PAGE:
With Bare Hands
Original title: A mains nues. Suzanne Noël
Leïla Slimani and Clément Oubrerie pay vibrant homage to the pioneering doctor and feminist Suzanne Noël.
SURGERY AS A SOCIAL AND FEMINIST BATTLEGROUND
Suzanne Noël as a high-flying medical student in the early days of plastic surgery and was to make a decisive contribution to the field’s development. Plastic surgery was considered risky and pointless by much of the medical profession at the time, but she saw it from a radically different point of view, as a tool for women’s liberation. As the cosmetics and fashion industry developed in France in the inter-war years, giving rise to new standards of beauty, Suzanne Noël understood that unattractive features, by birth or by accident, were a real handicap for women. She used surgical techniques to combat the signs of aging, poverty, disease, or sheer exhaustion.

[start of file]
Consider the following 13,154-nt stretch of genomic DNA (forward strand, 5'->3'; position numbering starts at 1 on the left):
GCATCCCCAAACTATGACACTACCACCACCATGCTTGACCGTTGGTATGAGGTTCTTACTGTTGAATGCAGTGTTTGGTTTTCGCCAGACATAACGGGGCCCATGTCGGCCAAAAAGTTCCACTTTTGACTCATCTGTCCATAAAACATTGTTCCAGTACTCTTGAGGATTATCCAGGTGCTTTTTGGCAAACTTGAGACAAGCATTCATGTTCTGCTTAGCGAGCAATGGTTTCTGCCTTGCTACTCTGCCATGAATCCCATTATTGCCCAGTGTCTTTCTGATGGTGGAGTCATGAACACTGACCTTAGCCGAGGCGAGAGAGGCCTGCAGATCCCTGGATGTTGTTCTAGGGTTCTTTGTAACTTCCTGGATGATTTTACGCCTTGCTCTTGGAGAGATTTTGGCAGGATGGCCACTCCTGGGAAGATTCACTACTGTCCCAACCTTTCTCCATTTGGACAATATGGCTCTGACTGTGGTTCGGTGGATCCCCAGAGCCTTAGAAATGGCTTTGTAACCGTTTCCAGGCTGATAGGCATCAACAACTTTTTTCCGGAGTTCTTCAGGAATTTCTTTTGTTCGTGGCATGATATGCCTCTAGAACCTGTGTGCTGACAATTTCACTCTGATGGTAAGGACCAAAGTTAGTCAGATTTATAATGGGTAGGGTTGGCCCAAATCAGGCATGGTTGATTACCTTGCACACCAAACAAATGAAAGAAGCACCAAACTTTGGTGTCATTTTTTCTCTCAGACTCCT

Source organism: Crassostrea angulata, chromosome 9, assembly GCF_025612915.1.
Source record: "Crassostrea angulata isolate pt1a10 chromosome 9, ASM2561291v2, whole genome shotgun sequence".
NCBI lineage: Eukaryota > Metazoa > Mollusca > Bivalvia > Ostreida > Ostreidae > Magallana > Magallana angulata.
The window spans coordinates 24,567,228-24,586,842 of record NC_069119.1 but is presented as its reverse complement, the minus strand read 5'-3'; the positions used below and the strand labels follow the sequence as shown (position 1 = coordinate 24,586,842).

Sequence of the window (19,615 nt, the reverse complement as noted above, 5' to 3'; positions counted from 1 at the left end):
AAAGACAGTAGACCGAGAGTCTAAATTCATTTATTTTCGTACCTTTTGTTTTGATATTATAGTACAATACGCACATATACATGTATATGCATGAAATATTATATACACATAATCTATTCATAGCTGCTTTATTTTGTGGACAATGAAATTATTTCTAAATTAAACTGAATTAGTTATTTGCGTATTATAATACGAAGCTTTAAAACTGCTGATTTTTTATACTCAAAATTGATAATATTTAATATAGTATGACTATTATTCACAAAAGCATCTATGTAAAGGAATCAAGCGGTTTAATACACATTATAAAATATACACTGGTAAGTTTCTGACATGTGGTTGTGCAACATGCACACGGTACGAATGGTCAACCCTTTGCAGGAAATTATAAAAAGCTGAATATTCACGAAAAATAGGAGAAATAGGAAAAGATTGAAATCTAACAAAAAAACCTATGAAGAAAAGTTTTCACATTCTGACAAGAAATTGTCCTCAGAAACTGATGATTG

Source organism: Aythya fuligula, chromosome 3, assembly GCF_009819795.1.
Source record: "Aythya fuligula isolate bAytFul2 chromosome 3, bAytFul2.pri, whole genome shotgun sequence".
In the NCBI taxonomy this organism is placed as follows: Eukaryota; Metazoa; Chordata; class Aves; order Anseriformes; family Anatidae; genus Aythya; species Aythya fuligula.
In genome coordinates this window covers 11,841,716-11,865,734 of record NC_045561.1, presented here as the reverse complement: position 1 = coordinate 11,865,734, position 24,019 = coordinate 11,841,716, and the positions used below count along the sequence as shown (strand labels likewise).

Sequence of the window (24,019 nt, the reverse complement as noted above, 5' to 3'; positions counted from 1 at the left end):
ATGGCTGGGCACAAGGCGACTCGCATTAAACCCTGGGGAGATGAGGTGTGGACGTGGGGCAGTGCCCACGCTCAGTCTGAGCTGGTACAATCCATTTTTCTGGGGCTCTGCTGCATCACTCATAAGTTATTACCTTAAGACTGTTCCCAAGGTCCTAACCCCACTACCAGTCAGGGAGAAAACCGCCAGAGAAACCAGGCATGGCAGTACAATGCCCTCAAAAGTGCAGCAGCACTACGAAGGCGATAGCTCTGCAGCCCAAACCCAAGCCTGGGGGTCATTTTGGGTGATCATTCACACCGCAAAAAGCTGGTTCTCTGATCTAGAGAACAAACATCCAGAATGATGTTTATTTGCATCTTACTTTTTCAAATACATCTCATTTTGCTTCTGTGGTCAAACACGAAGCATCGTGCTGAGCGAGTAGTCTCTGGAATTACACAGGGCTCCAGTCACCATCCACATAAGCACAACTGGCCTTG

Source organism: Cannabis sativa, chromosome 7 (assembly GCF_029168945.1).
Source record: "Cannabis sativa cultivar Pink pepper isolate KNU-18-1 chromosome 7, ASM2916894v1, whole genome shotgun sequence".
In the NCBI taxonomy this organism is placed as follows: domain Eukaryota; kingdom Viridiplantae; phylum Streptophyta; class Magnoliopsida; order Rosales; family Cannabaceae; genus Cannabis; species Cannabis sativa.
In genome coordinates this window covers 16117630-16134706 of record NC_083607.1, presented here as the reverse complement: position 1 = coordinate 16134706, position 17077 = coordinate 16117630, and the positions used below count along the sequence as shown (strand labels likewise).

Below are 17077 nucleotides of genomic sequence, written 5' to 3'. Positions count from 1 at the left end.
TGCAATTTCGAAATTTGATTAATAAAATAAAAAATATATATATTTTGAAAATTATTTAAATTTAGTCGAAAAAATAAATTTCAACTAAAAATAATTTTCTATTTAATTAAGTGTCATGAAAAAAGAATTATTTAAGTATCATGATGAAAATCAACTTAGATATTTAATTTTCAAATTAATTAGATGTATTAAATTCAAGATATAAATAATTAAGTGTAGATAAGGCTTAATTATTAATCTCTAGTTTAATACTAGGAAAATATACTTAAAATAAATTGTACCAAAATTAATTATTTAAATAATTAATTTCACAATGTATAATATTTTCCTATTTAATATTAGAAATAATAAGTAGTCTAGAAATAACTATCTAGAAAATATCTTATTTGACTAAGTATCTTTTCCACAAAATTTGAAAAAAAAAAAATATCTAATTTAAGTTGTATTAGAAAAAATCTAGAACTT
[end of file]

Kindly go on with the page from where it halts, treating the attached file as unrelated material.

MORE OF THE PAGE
AN ARTIST IN HER OWN FIELD
During the First World War, plastic surgeons developed new techniques to help facially disfigured soldiers, putting their specialty on a more respectable footing. Suzanne Noël operated alongside Professor Hippolyte Morestin on soldiers with shattered faces, developing revolutionary new surgical protocols. After the war, her work made her a household name worldwide. As a feminist who fought for female suffrage, she was a truly independent figure who did much to raise the profile of plastic surgery as a medical specialty in its own right.
- Under option: the Netherlands
- 35,000 copies sold in France
- Soon to be adapted for the cinema by Mélanie Laurent
- The second and last volume of Suzanne Noël’s life to be published at Les Arènes BD in Fall 2021. Sample available